Thursday, August 18, 2011

Yes, But Is It Deep?

by Guest blogger Kate Gallison

The women in my book group were yakking about a book the other night, as is our habit, and one of us remarked that the book in question was entertaining but not deep.

Naturally, since everything is about me, I wandered off into a reflection on whether or not my own work had any depth to it. Entertaining? Yes. Deep? Probably not so much. In fact, I'm not sure I would even know depth if I encountered it. I know beautiful writing when I see it, as well as vivid characters, well-crafted dialog, and clever plotting. But, depth? What is that?

In this I'm not very different from the protagonist of my early movie stories. Emily Daggett Weiss has the defects of her qualities, as they used to say in the olden days. She is a gifted visual artist, working in moving pictures. Her eye is for the surface of things. A young beauty herself, she sees and appreciates physical beauty. As a film director, like Alice Guy Blaché, like D. W. Griffith, she can put together a ravishing series of images gorgeous enough to carry an audience away.

But a movie is a two-dimensional illusion. So is Hollywood itself, in many respects. Although Emily is perfectly at home in the glossy world of Hollywood culture, where appearances seem to be everything, she's almost blind to the under-the-surface complexities of human nature.

She married Adam Weiss, a stunningly handsome man, for his beauty. In the course of time he proved to be a skunk, as anyone could have told her. At last he ran off with another woman, sending Emily a telegram to announce that they were "deeply in love."

Well, that's Hollywood for you. But it ain't deep. Do you know any deep books? What are they? Tell me, that I may read and learn.

Born in Philadelphia, Kate Gallison has been at various times a store clerk, a bill collector, a computer programmer, a technical writer, and a museum docent. As Kate Gallison, her writing credits include three private eye novels and five traditional mysteries. Under the name of Irene Fleming, she writes a series about silent movie production in the early twentieth century. The first of these, The Edge of Ruin, came out at the end of April 2010. The critics were pleased with it. The second, The Brink of Fame, will be released in August of 2011.

Kate has three grown sons and a bachelor's degree from Thomas Edison College. She lives in Lambertville, New Jersey, with her librarian husband and their cat. There she divides her time among her family, her writing, and various civic pursuits. She is a member of the Author's Guild, the MWA, Sisters in Crime, and St. Andrew's Episcopal Church. She is descended from a convicted Salem witch.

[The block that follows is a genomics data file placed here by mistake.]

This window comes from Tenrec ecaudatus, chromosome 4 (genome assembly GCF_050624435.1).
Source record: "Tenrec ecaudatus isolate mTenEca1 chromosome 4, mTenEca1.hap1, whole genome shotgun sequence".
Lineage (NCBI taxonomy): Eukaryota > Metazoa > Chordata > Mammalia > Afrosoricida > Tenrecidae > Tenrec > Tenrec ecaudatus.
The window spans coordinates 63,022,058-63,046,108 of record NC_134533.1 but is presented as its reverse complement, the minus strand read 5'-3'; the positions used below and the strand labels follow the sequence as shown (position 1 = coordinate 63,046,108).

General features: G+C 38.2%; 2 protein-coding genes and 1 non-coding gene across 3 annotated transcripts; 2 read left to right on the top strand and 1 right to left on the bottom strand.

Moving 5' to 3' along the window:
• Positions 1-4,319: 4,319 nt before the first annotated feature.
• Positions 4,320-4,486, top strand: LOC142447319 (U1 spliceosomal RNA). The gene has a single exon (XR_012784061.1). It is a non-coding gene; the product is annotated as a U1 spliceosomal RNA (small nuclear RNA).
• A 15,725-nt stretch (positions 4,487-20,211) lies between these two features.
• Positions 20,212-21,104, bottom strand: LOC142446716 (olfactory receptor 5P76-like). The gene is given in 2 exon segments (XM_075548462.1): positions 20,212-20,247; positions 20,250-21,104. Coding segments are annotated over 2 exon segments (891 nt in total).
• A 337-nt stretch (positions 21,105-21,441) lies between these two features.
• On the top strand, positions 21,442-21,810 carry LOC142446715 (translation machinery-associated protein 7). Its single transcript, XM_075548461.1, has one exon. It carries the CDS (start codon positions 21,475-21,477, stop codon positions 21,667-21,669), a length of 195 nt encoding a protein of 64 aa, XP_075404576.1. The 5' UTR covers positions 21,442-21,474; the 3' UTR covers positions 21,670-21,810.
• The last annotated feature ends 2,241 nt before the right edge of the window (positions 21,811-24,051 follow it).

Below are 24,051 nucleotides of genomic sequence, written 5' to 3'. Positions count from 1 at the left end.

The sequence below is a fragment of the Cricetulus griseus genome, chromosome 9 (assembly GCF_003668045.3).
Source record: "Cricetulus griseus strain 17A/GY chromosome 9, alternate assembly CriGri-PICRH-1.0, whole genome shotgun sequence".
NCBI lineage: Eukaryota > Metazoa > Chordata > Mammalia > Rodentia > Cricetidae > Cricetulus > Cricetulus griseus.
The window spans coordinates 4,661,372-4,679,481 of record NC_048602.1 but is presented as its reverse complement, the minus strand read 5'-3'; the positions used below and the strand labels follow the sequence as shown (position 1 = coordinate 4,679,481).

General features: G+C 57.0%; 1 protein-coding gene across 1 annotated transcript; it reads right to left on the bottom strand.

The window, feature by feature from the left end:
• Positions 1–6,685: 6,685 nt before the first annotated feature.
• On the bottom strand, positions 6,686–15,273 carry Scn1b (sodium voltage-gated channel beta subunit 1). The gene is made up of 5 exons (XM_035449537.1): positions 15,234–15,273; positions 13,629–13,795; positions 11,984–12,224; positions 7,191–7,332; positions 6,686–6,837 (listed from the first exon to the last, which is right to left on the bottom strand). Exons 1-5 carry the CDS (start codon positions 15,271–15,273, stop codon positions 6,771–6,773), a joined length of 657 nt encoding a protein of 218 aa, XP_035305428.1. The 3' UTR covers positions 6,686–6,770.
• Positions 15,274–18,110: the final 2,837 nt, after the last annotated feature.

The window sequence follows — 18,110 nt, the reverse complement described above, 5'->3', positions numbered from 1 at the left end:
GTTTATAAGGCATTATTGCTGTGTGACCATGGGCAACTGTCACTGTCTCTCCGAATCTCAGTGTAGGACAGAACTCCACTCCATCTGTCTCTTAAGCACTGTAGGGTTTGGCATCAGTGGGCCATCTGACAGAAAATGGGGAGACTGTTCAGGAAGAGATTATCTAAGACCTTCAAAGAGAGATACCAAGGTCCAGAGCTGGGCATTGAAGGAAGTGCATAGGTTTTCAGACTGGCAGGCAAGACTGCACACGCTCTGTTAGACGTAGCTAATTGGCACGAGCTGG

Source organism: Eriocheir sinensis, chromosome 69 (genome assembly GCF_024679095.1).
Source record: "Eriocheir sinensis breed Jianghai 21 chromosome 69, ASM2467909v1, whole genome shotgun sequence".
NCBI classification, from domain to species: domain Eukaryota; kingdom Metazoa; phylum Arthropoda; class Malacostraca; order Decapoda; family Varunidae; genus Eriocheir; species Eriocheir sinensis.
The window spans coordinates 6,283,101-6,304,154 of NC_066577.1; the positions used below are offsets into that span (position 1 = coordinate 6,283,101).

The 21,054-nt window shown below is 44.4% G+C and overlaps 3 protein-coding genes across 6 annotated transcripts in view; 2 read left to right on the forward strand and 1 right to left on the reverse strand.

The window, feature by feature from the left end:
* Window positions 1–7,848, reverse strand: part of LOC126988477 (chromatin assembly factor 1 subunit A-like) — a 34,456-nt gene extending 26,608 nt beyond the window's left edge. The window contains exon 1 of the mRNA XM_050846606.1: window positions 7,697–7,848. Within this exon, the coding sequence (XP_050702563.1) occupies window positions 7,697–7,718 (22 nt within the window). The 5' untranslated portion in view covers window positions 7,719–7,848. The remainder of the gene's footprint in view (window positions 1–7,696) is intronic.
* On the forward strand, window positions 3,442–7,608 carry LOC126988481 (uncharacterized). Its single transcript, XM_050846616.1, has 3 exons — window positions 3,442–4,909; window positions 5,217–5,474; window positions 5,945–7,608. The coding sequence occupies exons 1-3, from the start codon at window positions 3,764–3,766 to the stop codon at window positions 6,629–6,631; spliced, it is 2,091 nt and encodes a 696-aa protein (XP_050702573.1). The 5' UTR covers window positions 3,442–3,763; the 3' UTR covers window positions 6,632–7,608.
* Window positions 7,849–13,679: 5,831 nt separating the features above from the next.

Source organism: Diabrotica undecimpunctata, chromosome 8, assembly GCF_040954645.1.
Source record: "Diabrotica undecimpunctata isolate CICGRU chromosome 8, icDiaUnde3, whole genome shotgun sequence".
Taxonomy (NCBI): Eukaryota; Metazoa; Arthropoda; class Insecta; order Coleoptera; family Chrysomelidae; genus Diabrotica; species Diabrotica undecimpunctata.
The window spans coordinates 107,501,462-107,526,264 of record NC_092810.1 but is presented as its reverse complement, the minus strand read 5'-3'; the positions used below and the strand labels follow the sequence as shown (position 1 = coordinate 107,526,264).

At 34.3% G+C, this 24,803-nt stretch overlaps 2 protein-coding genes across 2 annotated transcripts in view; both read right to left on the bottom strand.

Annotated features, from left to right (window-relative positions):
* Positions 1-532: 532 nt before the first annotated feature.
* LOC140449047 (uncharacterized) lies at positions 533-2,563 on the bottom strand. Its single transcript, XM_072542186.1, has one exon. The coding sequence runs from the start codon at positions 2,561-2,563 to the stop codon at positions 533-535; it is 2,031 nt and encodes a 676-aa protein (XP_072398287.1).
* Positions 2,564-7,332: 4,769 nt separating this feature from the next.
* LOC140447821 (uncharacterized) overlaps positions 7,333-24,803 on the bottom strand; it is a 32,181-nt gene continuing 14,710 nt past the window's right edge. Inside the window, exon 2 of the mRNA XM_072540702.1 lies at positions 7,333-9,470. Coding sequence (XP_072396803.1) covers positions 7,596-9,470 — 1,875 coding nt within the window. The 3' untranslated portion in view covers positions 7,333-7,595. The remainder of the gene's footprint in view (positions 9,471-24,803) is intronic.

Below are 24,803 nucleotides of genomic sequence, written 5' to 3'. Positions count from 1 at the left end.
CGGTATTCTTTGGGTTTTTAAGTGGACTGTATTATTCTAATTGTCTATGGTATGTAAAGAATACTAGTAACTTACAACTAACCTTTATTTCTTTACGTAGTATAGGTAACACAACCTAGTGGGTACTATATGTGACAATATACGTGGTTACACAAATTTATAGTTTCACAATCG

6 comments:

Joyce said...

Welcome back, Kate! With only one cup of coffee in me so far, I can't think much of anything, let alone think of a deep book. I know one thing though: what I write would never be considered deep.

I love your book cover!

Jenna said...

Nice to see you again, Kate!

Depth, huh? No, I don't think I could ever be accused of depth, either. Although I do try. The Cutthroat Business books have deeper issues in them than the DIYs, although I like to think I handle them with a pretty light hand. I'm just not terribly cerebral, I guess. I don't think too deeply about things and take them at face value a lot. I guess my characters are the same way.

Ironically, my word verification is unter; under/below in German.

Patg said...

Deep? Though not the definition, it generally means you are going to feel depressed after reading it. It will bring up something you've never thought about and you will be expected to feel guilty about that.
I don't read deep, frankly, I'd prefer dark over deep.
Welcome, Kate.
Patg

Gina said...

I tend to think of "deep" as "meaningful" - that is, dealing with the human condition and/or societal issues beyond just entertainment. Not that there's anything wrong with entertainment - and there's no reason that a deep book can't be entertaining as well. Witness the Harry Potter series - I think that's pretty deep.

Kate Gallison said...

Maybe "deep" is just beyond the boundaries of the reader's understanding. I saw a kid in a fast food joint once wearing a cap that had the f-word written all over it in a repeating pattern. To him, the hat was deep, because being semi-literate he was scarcely able to read it. To the rest of us it was clear enough.
"Still waters run deep." Remember that one? They used to put it in the high school yearbook under the picture of the girl with the pimples and braces who later turned into a beautiful movie star, or murdered her whole family, or became a writer.

Warren Bull said...

Sorry I cannot resist. How about Jules Verne and Twenty Thousand Leagues Under the Sea not to mention his Journey to the Center of the Earth.